Sweeping to victoryby Joseph Romanos
A sport full of subtle tactics, curling is on the right path in New Zealand, as the winter Olympics showed.
In a sports carnival that's all about speed and daring, the curling proved strangely compelling at the winter Olympics in Turin. The top speed in the downhill skiing exceeds 120kph. The same with the bobsleigh, luge and skeleton. Speed is critical, too, in ice hockey and ice skating. But in curling, it's a lot more genteel. The stone reaches a maximum speed of about 5kph. This game is about subtlety and patience.
It's a distant cousin of lawn bowls, except that the stone is assisted on its path down the rink by one, two or, in emergencies, three sweepers. By polishing the ice in front of the stone, the sweepers can add up to two metres to the length and also prevent the stone curling as much.
Curling is full of subtle tactics - most of which went over the heads of the crowds. It is sometimes better to lose an end by conceding a point because that gives a team the "last rock" - throwing the last stone - on the following end.
The New Zealand team in Turin, an eclectic mix of former Canadians and good southern men, were desperately unlucky. Early in the tournament, when they needed victories to remain in medal contention, they lost three times on the last throw of the match.
Still, they showed they belonged in elite company - only 10 teams qualified for the Olympics, and some of the giants of world curling were absent. New Zealand got there by virtue of top eight placings at the previous two world championships.
I enjoyed the humour that was evident at the curling. For instance, competitors will often throw light and bring their sweepers into play. That way the speed of the stone can be better controlled. But some curlers are known to throw exceedingly light, perhaps because they are affected by nerves. The sweepers have to begin their frenetic activity almost as soon as the stone leaves the thrower's hand. "With some guys," said New Zealand team lead Lorne DePape, "we joke that we have to begin sweeping before he's even released it!"
Curling will always struggle in New Zealand. When your national headquarters are in Naseby, you are going to struggle to find your niche on the national sports landscape. But there are now also rinks in Queenstown, Alexandra, Dunedin, Christchurch and Auckland, and there is a national secondary school championship, so the sport is on the right path.
Competitors in the skeleton have an expression: win or lose, hit the booze. It's entirely understandable, given the nature of this gravity-defying, adrenalin-inducing sport, which has proved such a hit since being reintroduced to the Olympics in 2002. Never mind winning - surviving is an achievement worth toasting.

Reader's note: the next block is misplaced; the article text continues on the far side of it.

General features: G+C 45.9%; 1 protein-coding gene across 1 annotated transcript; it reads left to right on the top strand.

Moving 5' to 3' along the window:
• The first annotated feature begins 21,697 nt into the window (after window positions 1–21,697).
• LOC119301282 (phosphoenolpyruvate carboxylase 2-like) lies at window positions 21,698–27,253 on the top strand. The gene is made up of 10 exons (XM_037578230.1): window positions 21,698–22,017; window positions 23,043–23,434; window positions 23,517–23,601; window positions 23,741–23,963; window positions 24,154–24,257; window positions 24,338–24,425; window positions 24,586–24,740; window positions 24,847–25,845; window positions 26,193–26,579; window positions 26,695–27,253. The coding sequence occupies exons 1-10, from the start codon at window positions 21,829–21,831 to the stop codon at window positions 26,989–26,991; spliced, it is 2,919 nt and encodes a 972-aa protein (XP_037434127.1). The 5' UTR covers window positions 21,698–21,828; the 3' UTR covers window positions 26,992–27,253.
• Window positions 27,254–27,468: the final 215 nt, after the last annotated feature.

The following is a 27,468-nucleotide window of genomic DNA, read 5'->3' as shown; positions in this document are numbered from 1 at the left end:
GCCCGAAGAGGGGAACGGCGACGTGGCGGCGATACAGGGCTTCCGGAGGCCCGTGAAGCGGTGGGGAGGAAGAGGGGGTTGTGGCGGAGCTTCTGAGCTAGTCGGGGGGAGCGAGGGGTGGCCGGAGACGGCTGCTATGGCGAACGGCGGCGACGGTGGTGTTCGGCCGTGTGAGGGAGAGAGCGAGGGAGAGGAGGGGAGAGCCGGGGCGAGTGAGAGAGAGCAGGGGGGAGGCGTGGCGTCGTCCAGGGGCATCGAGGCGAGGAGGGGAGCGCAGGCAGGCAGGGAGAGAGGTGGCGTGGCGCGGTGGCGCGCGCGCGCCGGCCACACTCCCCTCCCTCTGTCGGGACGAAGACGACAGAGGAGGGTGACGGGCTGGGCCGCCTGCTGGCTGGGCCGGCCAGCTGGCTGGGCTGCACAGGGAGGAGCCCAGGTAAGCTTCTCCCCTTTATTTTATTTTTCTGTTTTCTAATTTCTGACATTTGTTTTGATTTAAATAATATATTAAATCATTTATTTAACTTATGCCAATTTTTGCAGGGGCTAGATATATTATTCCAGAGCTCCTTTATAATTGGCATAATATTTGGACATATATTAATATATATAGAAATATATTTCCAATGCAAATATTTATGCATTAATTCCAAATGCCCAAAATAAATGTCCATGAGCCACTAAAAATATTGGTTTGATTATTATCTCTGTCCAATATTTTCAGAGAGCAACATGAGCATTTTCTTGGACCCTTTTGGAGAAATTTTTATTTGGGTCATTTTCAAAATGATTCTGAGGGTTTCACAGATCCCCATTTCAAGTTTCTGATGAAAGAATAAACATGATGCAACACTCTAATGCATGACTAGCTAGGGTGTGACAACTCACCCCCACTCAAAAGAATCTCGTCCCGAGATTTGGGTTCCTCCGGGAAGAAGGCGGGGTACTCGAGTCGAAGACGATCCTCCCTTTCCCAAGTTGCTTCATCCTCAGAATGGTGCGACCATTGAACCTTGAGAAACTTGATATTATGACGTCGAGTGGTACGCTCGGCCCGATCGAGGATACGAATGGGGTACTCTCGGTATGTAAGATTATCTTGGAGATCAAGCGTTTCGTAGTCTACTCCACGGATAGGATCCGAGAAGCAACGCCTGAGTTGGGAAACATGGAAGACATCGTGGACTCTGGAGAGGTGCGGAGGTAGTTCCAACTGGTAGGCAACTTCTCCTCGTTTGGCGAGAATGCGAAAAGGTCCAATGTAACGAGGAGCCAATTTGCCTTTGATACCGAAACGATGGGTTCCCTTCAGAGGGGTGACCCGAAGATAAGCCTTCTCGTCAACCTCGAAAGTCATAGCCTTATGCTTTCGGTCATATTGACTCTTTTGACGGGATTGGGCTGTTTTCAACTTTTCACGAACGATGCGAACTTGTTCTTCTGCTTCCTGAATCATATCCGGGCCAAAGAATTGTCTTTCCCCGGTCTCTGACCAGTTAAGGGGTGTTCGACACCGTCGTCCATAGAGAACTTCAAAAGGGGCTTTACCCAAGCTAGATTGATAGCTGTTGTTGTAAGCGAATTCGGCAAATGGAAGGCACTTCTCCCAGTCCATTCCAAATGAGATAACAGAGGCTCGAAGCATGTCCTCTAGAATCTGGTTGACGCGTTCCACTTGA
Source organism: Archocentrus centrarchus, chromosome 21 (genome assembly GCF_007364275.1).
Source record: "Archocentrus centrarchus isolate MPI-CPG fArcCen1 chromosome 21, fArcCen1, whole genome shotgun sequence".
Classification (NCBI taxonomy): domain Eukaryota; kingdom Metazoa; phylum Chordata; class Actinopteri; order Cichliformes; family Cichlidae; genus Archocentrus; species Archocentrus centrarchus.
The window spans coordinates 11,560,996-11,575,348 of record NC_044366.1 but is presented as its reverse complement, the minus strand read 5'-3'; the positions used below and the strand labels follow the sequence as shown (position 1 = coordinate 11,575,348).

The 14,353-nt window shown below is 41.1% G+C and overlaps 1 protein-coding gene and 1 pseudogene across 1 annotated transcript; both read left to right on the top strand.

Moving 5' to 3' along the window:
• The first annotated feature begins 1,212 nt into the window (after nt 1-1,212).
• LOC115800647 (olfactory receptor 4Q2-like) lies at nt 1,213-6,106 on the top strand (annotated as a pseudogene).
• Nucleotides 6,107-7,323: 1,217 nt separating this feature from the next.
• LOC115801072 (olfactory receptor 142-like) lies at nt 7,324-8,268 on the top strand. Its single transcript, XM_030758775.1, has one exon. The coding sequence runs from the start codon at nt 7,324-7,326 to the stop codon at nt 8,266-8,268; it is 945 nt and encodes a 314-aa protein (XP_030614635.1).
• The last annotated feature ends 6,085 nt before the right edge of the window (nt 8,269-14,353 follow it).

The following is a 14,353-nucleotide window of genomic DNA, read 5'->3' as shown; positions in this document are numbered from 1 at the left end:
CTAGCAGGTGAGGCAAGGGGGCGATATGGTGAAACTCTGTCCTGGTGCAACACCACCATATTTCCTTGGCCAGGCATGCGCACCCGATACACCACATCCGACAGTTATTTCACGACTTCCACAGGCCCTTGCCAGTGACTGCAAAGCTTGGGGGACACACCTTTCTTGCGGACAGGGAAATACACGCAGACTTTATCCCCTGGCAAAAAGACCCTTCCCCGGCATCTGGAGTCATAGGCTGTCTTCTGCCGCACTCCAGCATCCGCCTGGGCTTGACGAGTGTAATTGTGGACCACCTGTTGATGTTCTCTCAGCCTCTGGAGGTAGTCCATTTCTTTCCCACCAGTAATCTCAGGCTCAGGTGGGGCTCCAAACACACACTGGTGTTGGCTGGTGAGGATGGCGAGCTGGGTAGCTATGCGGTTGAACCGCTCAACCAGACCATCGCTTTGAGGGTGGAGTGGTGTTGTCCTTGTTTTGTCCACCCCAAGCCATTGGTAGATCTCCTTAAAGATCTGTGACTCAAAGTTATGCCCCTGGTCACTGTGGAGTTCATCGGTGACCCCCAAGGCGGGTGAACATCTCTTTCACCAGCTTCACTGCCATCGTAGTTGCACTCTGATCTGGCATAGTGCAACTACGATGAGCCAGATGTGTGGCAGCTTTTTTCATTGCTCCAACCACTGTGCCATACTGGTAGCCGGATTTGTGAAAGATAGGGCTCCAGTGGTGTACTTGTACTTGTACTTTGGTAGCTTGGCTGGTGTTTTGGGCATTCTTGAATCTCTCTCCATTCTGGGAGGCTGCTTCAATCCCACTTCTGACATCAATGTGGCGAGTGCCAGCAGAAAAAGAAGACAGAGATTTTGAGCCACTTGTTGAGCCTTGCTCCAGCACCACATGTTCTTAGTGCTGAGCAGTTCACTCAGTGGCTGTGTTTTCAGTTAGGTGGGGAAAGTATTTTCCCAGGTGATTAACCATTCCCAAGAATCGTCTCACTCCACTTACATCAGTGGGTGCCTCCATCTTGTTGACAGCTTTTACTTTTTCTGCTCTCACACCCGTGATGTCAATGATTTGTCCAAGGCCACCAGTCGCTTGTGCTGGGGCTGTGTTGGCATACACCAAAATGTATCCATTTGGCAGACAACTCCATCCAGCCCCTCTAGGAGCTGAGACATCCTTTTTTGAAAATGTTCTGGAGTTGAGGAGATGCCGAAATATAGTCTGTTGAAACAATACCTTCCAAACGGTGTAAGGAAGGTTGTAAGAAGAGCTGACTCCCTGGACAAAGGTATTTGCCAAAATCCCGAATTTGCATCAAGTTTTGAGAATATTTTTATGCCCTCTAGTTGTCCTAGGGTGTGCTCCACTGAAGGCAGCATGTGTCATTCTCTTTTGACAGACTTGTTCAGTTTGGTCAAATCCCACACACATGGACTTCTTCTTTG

Skeleton competitors lie forward, face down, on a sheet of steel that is about a metre long and as wide as a person's body, and has two steel strips underneath. They hurtle down the track - the one used for the luge and bobsleigh events - at speeds reaching 130kph. Their faces are only five centimetres from the track surface. Fastest down the track wins. It has been described as flying down a steep hill on an oven tray.
In 1884 an Englishman by the name of Child developed a low toboggan and called it a skeleton because of its appearance. The name has stuck. Child's countryman, Major W H Bulpett, build the only exclusive skeleton track, the famous Cresta Run, at St Moritz, in 1886. This track was used for the skeleton's two early Olympic appearances, in 1924 and 1948.
After that, interest in the event declined, until it underwent resurgence in the 1980s. It was reintroduced to the Olympics at Salt Lake City in 2002, and has quickly attracted a following among the thrill-seekers and speed junkies.
New Zealand has a surprisingly strong record in the sport because in 1992 Bruce Sandford won the world title. Sandford was a reserve for the New Zealand bobsleigh teams at the 1988 Calgary winter games. Afterwards he married a Canadian and remained in that country. He took up the skeleton, with incredible success.
By the time the skeleton returned to the Olympic programme, Sandford had retired. He decided to see if he could induce other New Zealanders to attempt the sport, not easy in a country attuned to traditional pursuits like rugby, cricket and netball. Even in terms of winter sport, we think more of skiing and ice skating.
Sandford returned to New Zealand, got some publicity and invited people to try it. His strike-rate was impressive.
Liz Couch competed at Salt Lake City, where she finished 11th. By the 2006 Turin Olympics, there was hot competition for places in the New Zealand skeleton line-up. Louise Corcoran beat Tionette Stoddard and Kelly Moffat for the women's position, and finished 12th of 15 starters at the Olympics. On the men's side, Ben Sandford rode impressively for a 10th placing among 27 starters.
Sandford, at 1.99m (6ft 6in), was tall for a skeleton rider, but he improved notably each year after taking up the sport in 2002. Mind you, he had a terrific coach - his uncle Bruce.
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